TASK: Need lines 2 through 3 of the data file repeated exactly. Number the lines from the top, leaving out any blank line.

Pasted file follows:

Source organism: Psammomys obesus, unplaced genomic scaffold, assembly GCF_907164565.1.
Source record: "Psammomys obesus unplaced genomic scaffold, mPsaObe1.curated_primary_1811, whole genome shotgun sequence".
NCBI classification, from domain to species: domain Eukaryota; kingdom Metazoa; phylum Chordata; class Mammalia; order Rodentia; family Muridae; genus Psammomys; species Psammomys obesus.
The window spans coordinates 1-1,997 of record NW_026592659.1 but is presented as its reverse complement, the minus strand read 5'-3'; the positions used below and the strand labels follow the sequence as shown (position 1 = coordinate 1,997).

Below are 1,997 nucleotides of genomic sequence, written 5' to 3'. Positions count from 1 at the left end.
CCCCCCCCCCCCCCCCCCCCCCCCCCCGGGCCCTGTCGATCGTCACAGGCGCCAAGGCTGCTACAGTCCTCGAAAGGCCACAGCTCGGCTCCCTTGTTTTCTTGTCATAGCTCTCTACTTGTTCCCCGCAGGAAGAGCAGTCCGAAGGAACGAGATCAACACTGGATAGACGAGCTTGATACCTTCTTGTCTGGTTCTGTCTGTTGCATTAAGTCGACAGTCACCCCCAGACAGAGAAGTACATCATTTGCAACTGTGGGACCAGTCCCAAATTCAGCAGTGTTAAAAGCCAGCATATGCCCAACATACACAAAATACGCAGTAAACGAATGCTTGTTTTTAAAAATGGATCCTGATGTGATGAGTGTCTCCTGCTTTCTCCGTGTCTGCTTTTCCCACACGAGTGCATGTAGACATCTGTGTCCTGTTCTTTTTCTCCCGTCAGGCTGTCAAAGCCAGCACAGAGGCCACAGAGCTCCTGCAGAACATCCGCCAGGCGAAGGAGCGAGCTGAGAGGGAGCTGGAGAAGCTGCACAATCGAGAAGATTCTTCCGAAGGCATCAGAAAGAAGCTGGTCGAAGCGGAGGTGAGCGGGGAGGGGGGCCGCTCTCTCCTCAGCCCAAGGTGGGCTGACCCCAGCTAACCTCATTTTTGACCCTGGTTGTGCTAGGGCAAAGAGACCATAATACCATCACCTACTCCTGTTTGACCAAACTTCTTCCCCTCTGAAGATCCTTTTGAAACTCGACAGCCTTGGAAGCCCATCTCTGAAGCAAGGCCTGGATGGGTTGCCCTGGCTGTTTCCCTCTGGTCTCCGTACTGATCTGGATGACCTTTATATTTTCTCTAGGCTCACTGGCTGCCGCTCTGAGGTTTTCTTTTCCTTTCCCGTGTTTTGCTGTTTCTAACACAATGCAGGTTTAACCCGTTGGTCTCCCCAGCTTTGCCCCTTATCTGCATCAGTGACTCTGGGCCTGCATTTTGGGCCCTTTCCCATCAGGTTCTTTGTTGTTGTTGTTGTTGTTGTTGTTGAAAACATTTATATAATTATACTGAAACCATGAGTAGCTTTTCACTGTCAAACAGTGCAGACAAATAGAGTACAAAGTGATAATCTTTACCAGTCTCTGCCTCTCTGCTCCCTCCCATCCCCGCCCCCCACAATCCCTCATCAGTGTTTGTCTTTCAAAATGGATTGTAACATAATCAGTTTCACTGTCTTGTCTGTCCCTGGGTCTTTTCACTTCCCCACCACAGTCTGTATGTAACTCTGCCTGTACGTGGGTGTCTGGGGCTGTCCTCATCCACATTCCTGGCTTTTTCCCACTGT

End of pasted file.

Source record: "Psammomys obesus unplaced genomic scaffold, mPsaObe1.curated_primary_1811, whole genome shotgun sequence".
NCBI classification, from domain to species: domain Eukaryota; kingdom Metazoa; phylum Chordata; class Mammalia; order Rodentia; family Muridae; genus Psammomys; species Psammomys obesus.